Despite the many serious complaints about Zoloft, a popular antidepressant medication, neither its manufacturer Pfizer nor the U.S. Food and Drug Administration (FDA) has issued a recall of the drug. It is unconscionable that a pharmaceutical company would continue to market a medicine that has been linked to severe birth defects and fatal side effects. But for a recall to happen, consumers must be willing to speak out about their negative experiences with the drug.
Will Zoloft Be Recalled?
The first step and most important step toward getting a drug recalled is to report the adverse effects associated with it to the United States government through the FDA program, MedWatch. According to the program, these can include: "serious reactions, product quality problems, therapeutic inequivalence/failure, and product use errors with human medical products, including drugs, biologic products, medical devices, dietary supplements, infant formula, and cosmetics."
MedWatch accepts reports by phone at 1-800-FDA-1088, online with its form at https://www.accessdata.fda.gov/scripts/medwatch/medwatch-online.htm or a paper copy can be downloaded at http://www.fda.gov/Safety/MedWatch/HowToReport/ucm053074.htm to fax or email.
As the FDA becomes aware of side effects and complications of a particular drug, it will evaluate whether the public needs to be protected from the medicine with a recall. Most often, a manufacturer will recall its defective product voluntarily, but the FDA can request and then order a recall as well.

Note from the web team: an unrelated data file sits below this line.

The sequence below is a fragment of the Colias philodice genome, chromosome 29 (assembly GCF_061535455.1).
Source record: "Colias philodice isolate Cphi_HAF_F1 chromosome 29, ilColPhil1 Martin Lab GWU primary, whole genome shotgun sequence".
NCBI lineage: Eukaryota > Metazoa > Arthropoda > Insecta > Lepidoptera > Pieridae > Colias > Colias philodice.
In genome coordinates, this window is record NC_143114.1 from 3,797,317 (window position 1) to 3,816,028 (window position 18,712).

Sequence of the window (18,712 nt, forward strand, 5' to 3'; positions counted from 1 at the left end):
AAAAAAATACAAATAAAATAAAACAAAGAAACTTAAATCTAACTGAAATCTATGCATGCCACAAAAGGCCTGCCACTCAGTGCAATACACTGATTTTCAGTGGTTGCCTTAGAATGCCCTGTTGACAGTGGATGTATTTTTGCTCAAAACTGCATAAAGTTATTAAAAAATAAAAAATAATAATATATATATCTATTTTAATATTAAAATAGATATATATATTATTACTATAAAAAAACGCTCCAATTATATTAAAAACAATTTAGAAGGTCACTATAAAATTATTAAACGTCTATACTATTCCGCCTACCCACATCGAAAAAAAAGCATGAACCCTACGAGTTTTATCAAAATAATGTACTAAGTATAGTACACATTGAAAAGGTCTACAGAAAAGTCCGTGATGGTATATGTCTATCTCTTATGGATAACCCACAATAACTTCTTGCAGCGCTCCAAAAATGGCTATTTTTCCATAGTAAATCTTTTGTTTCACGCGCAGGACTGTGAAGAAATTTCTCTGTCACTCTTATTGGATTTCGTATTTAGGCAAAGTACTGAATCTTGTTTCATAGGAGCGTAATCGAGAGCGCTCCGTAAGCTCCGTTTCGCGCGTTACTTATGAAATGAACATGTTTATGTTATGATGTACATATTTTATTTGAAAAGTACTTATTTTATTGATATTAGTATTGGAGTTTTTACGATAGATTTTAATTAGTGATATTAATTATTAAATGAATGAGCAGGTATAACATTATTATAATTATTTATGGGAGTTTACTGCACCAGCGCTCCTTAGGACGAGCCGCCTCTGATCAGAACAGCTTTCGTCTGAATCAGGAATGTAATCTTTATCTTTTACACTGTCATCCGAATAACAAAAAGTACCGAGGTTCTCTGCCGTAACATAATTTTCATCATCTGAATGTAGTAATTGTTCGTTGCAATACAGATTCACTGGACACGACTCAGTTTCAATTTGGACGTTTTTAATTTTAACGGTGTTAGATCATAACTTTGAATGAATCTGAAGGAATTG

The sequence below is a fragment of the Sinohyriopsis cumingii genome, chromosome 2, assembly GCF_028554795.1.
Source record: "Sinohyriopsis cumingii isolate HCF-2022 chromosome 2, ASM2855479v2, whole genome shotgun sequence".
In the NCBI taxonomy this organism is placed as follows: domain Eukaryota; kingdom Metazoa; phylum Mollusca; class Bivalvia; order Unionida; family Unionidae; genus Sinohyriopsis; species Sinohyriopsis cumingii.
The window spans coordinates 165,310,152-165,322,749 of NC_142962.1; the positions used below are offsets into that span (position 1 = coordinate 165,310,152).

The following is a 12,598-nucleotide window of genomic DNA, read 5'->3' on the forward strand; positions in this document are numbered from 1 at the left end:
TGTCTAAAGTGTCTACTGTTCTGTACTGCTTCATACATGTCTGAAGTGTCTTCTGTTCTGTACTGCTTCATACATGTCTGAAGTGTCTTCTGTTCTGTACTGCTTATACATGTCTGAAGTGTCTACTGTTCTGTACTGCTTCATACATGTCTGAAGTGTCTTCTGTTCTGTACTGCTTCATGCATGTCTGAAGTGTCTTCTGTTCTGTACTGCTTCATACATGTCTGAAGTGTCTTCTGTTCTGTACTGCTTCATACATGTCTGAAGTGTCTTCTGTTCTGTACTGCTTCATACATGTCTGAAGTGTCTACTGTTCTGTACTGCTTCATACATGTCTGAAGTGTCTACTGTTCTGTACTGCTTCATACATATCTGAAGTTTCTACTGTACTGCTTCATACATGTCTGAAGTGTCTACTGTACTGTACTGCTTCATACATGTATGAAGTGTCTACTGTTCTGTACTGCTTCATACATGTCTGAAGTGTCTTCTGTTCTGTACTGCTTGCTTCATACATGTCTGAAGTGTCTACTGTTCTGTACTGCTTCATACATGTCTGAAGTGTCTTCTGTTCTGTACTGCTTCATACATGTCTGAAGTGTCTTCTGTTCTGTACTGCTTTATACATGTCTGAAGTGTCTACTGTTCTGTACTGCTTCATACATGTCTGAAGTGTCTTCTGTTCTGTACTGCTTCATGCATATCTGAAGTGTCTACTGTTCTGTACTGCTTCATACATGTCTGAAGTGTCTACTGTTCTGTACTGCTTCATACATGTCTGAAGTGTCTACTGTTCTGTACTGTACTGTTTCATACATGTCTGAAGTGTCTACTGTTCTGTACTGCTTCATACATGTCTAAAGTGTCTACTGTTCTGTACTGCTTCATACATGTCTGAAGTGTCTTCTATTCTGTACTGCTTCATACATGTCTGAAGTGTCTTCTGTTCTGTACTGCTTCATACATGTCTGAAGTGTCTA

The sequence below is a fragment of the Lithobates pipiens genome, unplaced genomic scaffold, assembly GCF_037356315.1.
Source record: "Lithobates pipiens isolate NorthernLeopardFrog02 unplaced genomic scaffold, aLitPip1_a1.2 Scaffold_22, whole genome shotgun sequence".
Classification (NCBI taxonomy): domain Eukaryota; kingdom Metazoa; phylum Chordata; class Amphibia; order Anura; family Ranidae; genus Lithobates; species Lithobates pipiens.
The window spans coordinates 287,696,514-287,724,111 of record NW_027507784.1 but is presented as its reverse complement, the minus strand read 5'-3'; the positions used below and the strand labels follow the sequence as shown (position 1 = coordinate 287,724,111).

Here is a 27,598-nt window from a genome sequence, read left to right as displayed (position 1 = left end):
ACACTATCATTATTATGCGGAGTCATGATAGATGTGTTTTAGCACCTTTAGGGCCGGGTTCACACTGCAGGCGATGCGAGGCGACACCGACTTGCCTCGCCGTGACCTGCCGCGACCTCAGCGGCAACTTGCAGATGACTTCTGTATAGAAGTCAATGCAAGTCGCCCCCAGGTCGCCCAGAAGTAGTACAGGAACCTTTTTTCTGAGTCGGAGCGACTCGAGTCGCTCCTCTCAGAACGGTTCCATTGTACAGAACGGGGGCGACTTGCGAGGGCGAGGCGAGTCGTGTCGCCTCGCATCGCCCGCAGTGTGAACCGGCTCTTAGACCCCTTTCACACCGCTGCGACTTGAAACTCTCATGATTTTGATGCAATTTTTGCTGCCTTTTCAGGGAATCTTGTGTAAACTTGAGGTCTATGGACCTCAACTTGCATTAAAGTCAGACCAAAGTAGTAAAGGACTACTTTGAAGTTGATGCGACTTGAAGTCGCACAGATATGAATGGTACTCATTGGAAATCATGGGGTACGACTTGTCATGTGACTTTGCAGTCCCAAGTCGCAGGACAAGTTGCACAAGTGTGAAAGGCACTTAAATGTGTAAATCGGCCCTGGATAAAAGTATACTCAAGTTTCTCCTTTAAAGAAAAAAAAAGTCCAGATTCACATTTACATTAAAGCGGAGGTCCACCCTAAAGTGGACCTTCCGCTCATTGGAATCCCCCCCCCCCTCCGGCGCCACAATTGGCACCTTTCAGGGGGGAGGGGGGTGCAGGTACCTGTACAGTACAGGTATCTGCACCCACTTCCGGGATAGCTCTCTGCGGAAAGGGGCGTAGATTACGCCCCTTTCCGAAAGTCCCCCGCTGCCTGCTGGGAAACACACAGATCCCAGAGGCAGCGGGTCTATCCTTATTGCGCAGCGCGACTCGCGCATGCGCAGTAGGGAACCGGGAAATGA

Another avenue for consumers who want to see a drug recalled is to pursue their legal rights and file lawsuits seeking damages for the adverse effects of the medicine. If enough patients express their concern legally, the financial pressure may persuade a manufacturer to pull the drug off the shelves. At this point, there about 100 Zoloft lawsuits that have been filed around the country and consolidated into a multidistrict litigation (MDL).
Still, Pfizer has not indicated that it will recall Zoloft.
Current Zoloft FDA Warnings
Before a recall happens, the FDA usually issues warnings for that medicine. So far, the agency has issued a Public Health Advisory in 2006 to warn about the increased risk of persistent pulmonary hypertension of the newborn (PPHN) for women taking selective serotonin reuptake inhibitors (SSRIs) during pregnancy. Zoloft is an SSRI, the most popular type of antidepressant today.
PPHN occurs when a baby cannot adapt to breathing outside the womb, according to the FDA. This requires immediate intensive care because the condition usually is not diagnosed until the baby is born. Babies of mothers who take SSRIs after the 20th week of pregnancy are six times as likely to be born as PPHN than those in the general population, the agency reports. Furthermore, in about 10 percent of cases, PPHN, which primarily affects the heart and lungs, is fatal.
In 2006, the FDA also warned consumers about Zoloft with another Public Health Advisory regarding Serotonin Syndrome. This condition occurs when the brain is flooded with too much of the mood elevator, serotonin, from unsafe dosing of one or more SSRIs or other medications. The onset of Serotonin Syndrome is rapid with symptoms of high blood pressure, hyperthermia, high body temperature and an increased heart rate. It can be fatal if not caught quickly.
SSRIs, such as Zoloft, have been linked in studies to increased thoughts of suicide in children and young adults through age 24. In 2007, the FDA advised antidepressant manufacturers to include this information in their black-box warnings.
The FDA has issued three formal warnings about Zoloft and other SRRIs, but there are many more studies linking this class of antidepressants to severe complications and birth defects. Consumers must protect themselves by reporting the effects of their medicines and advocating a Zoloft recall.